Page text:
This ATV adventure began when I learned that the trail started near Babylon, Utah. Knowing the biblical significance of the name, I was curious about the reason for the name. The settlers of Babylon ran the Stormont Mill along the Virgin River. It was the only water-driven silver mill in the area. Run by “Gentiles” and surrounded by a sea of Mormons, it was dubbed the Babylon Mill and the residents of Babylon were happy with the distinction.
Our ride began at the Anderson exit north of Leeds on I-15. Having overshot our rendezvous with our ride leader, we rode back to the Babylon Road and headed east to the Babylon hiking trailhead.
Abandoning our machines, we took a short walk to the mouth of a natural cut in the mountain. On the south wall of this cut we viewed a panel of Indian petroglyphs. I have seen many of these around the state and each one is as unique as the daily editions of our newspapers.
We could pick out the tracks of several species of dinosaur. Hiking up an old wagon road to the west of these tracks, we came to the entrance of several silver mines.
Mounting up again, we moved on to Babylon in the Grapevine Wash, where we saw the ruins of the old mill office. However, next to it was the remains of a large, modern home. We learned that a John Vought put $250,000 into the Stormont Mill property and built a retirement home near the birthplace of his wife Geraldine. She died in 1987 before the home could be completed. When fire burned it to the ground, he abandoned the project.
With evidence of the dinosaurs, the early Indians, the mining of the 1800’s, and this modern day structure, we witnessed thousands of years of the past.
Heading northeast, we worked our way through a sandy wash with one challenging section on our way to Toquerville Falls. The trail took us through the beautiful red rock country for which Southern Utah is so famous.
Crossing Ash Creek, we traveled through Toquerville and on to the falls. We were not disappointed. La Verkin Creek cascades over rock steps, across a ledge, and down into a pool about a hundred feet from the top.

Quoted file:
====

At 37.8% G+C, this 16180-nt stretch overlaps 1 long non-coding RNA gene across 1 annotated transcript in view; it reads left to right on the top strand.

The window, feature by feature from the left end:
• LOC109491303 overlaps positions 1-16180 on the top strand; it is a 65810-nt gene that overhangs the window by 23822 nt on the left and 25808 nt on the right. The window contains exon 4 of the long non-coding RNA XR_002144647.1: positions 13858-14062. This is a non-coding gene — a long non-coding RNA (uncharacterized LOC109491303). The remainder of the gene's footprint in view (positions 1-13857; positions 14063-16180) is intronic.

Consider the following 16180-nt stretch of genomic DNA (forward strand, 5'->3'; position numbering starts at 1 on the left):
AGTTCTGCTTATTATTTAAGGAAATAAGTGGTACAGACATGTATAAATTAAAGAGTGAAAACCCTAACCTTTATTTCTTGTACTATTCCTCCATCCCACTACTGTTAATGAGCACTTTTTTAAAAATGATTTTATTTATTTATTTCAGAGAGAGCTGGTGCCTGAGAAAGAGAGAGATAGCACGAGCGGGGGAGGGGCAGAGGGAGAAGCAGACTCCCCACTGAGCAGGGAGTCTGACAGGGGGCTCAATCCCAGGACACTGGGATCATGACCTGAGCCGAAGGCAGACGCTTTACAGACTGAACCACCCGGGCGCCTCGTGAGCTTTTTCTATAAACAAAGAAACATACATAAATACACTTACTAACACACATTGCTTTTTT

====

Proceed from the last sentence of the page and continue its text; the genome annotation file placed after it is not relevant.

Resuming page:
This was our lunch stop so I took off my not-inexpensive helmet and set it on the front of my machine. It was quite windy so I moved behind a large rock for a peaceful lunch. Some of our group had climbed down to the ledge above the pool to eat.
Suddenly there was a shout from below. Someone’s helmet had gone over the edge into the pool below. I jumped up and found my helmet gone. I ran to the edge and looked down. Sure enough, my helmet was floating in the water getting pounded by the waterfall. Unfortunately, it was sitting in such a way that a gust of wind had picked it up and dumped it into the pool. Dollar signs rolled through my head as I watched it bobbing in the water. If that was not bad enough, one of the ladies in our group climbed down into the pool and fished it out. Not only did I foolishly lose my helmet, but a girl retrieved it. I am never going to live this down.
On the way back, we stopped at Devil’s Hole. This one-of-a-kind rock structure was difficult to get to, but worth the effort. We climbed upon the pottery-smooth lip of a round, deep hole about fifteen feet across and thirty feet deep. It was like staring into a large ceramic pot.
The ride was 39 miles in some very pretty country. When you go, take plenty of water, keep the rubber-side down, and if you can’t eat with your helmet on, take it with you.
You may contact Lynn Blamires at firstname.lastname@example.org.